By the same authors

Understanding past funerary practices: a multi-disciplinary perspective

Research output: Contribution to conferencePaperpeer-review

Author(s)

Department/unit(s)

Conference

ConferenceEuropean Association of Archaeologists Annual Meeting 2019
CountrySwitzerland
CityBern
Conference date(s)4/09/198/09/19

Publication details

DateUnpublished - 2019
Original languageEnglish

Abstract

Funerary practices of the Neolithic of Southwest Asia (the Near East) are frequently
framed in terms of social status and emerging hierarchies. This paper draws on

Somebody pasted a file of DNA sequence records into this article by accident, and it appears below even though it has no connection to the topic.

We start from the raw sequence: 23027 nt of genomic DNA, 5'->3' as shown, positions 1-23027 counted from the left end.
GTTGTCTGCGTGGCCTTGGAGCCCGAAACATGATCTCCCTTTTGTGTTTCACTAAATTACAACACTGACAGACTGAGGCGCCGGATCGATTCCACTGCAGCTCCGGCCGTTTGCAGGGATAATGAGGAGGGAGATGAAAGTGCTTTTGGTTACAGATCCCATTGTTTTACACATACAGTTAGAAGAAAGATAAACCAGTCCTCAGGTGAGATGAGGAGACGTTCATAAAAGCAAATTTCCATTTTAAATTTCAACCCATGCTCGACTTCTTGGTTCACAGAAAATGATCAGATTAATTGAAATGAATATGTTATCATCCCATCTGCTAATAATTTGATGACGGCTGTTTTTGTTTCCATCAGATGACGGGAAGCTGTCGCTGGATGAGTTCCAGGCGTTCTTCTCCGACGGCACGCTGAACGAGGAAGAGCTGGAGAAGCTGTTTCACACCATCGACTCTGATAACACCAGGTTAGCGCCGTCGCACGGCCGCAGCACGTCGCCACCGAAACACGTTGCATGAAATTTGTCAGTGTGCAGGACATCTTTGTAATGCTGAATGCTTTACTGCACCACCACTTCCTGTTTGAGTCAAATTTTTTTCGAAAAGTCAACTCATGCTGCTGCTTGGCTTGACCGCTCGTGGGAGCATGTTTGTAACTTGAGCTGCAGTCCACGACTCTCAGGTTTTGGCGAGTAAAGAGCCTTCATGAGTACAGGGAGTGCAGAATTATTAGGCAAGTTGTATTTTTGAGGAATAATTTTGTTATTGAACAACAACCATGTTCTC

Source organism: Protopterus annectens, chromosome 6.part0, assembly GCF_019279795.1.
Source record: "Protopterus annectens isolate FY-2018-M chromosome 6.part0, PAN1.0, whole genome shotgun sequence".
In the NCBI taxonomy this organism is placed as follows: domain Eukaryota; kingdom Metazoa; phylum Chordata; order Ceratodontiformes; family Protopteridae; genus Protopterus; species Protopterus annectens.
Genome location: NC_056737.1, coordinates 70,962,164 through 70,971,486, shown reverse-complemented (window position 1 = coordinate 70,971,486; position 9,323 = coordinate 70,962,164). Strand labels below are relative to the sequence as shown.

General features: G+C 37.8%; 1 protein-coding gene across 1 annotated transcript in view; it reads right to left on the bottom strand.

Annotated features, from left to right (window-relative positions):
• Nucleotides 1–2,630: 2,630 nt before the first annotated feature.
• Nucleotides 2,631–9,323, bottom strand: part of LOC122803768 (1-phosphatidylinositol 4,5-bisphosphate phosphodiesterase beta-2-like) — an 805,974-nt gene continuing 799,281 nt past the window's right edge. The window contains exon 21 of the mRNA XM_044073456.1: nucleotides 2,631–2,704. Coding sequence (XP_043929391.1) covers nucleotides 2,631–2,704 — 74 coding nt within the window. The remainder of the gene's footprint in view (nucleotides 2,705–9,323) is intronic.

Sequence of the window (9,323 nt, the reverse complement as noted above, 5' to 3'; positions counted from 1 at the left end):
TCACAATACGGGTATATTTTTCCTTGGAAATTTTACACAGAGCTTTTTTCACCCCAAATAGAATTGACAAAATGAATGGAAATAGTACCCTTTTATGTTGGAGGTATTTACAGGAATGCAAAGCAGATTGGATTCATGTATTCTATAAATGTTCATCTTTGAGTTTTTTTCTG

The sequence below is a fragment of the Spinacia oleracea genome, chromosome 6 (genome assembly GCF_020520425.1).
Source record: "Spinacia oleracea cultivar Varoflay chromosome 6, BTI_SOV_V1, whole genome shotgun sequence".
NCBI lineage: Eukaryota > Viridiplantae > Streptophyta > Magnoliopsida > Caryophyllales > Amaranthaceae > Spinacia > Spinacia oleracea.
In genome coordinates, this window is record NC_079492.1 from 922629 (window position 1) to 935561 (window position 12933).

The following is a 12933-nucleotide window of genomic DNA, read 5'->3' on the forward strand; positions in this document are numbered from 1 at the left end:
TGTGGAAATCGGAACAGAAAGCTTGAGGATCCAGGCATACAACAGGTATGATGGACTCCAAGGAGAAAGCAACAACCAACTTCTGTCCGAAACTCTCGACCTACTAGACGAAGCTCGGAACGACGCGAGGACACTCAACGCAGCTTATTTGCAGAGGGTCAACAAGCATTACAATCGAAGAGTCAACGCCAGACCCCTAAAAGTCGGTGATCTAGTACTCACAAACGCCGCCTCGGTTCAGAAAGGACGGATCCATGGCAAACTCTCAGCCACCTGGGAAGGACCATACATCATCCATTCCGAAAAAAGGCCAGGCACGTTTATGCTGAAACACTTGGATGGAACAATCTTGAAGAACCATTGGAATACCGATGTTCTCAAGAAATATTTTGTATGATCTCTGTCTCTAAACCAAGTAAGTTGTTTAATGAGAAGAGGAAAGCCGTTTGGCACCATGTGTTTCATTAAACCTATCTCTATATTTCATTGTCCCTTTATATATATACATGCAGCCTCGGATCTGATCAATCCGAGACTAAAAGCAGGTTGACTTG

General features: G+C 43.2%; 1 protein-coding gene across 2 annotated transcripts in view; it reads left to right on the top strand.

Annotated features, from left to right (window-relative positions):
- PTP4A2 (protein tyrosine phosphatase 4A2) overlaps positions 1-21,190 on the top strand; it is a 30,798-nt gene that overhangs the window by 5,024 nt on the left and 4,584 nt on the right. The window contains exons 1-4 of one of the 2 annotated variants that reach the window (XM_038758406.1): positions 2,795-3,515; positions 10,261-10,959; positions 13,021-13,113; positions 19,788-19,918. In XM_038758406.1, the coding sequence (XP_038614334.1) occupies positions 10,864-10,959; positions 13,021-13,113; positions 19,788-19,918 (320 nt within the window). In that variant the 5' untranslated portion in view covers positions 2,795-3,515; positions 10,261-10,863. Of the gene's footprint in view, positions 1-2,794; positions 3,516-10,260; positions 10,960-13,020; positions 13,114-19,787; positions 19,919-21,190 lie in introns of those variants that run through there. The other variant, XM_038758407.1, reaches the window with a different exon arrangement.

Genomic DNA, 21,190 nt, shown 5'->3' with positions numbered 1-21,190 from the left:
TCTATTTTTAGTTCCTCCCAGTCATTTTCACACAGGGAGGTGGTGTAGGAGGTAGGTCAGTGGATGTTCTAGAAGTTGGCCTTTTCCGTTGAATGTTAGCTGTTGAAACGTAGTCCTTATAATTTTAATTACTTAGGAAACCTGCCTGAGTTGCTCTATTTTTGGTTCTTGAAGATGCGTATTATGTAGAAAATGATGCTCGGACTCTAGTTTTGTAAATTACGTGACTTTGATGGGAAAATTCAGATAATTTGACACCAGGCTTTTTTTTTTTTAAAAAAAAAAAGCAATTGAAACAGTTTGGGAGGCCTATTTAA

interdisciplinary research into death, dying and bereavement, through the AHRC-funded ‘Continuing Bonds: exploring the meaning and legacy of death through past and contemporary practice’ project, a collaboration between archaeologists and End of Life Care professionals (University of Bradford / LOROS Hospice, Leicester). The project has inspired debates around whether archaeological evidence is missing a vital component in our interpretations, through neglecting concepts of emotion, grief and bereavement in analysing funerary practices. While reactions to grief are culturally constructed and situational, we ask whether exploring the concept in relation to Çatalhöyük and other sites in the region can offer new avenues of understanding funerary remains and inform a debate which moves beyond considerations of status and hierarchy to consider emotion, identity, death and loss in the past.

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